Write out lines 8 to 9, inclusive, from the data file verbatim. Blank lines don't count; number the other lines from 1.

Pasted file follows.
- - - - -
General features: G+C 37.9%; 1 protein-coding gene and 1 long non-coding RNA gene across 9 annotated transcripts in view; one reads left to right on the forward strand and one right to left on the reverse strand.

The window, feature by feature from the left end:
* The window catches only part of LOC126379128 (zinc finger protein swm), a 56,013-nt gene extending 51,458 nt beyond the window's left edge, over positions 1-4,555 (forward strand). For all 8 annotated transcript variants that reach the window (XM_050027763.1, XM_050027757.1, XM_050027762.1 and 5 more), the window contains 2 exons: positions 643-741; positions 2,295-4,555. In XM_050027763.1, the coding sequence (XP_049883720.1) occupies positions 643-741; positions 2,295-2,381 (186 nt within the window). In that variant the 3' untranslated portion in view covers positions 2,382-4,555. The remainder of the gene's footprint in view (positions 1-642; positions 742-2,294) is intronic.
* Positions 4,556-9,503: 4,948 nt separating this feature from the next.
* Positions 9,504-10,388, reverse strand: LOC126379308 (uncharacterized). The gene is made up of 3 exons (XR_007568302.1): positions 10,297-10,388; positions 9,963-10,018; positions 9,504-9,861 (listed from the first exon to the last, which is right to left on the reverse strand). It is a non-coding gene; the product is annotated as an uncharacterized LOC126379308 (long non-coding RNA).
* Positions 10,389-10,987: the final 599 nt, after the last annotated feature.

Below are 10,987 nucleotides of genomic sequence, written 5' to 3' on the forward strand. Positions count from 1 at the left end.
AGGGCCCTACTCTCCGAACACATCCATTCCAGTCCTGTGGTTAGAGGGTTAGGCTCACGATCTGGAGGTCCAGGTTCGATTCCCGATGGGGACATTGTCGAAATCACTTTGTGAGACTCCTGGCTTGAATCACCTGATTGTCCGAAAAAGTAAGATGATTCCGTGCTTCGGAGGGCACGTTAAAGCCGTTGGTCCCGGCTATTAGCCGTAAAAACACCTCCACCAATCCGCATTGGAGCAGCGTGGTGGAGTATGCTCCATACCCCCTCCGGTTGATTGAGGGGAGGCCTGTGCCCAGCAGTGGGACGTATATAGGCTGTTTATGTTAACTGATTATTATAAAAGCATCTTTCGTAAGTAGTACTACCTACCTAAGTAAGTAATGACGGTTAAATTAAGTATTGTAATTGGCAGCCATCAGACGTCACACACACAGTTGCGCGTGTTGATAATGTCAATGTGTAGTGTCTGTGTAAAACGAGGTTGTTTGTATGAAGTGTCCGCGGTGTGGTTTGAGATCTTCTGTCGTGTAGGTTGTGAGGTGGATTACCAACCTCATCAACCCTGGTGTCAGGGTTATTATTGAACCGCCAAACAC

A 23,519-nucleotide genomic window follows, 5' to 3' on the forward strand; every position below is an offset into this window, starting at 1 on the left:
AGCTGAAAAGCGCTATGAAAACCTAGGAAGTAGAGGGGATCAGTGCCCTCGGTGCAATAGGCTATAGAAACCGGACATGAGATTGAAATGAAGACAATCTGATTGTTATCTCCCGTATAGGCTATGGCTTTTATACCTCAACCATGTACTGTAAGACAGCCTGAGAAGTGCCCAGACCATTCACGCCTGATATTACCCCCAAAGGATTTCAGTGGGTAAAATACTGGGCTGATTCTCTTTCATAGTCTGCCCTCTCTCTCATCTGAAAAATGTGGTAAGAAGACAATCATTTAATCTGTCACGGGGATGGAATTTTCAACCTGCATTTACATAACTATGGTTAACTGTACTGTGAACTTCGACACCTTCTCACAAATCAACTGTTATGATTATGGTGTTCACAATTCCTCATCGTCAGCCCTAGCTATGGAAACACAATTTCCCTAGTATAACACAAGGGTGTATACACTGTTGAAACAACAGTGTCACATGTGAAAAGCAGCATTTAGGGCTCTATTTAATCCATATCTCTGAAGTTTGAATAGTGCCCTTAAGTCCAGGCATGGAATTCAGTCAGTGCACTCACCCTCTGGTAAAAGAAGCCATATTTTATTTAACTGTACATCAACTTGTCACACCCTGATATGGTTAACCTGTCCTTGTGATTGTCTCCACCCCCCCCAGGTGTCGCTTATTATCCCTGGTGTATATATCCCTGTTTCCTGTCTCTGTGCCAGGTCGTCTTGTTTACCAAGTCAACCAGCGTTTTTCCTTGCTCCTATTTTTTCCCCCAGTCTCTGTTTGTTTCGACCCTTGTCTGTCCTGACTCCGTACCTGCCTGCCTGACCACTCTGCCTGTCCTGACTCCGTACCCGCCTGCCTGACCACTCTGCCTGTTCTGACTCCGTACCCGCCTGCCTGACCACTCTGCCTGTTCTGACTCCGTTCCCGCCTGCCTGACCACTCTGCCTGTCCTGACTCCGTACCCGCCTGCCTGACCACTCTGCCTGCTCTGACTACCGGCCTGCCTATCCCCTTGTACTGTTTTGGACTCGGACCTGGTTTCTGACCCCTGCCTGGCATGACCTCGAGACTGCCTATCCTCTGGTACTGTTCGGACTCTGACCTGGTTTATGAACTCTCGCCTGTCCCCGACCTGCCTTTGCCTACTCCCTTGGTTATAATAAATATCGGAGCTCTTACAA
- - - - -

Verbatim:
AGGGCCCTACTCTCCGAACACATCCATTCCAGTCCTGTGGTTAGAGGGTTAGGCTCACGATCTGGAGGTCCAGGTTCGATTCCCGATGGGGACATTGTCGAAATCACTTTGTGAGACTCCTGGCTTGAATCACCTGATTGTCCGAAAAAGTAAGATGATTCCGTGCTTCGGAGGGCACGTTAAAGCCGTTGGTCCCGGCTATTAGCCGTAAAAACACCTCCACCAATCCGCATTGGAGCAGCGTGGTGGAGTATGCTCCATACCCCCTCCGGTTGATTGAGGGGAGGCCTGTGCCCAGCAGTGGGACGTATATAGGCTGTTTATGTTAACTGATTATTATAAAAGCATCTTTCGTAAGTAGTACTACCTACCTAAGTAAGTAATGACGGTTAAATTAAGTATTGTAATTGGCAGCCATCAGACGTCACACACACAGTTGCGCGTGTTGATAATGTCAATGTGTAGTGTCTGTGTAAAACGAGGTTGTTTGTATGAAGTGTCCGCGGTGTGGTTTGAGATCTTCTGTCGTGTAGGTTGTGAGGTGGATTACCAACCTCATCAACCCTGGTGTCAGGGTTATTATTGAACCGCCAAACAC

A 23,519-nucleotide genomic window follows, 5' to 3' on the forward strand; every position below is an offset into this window, starting at 1 on the left: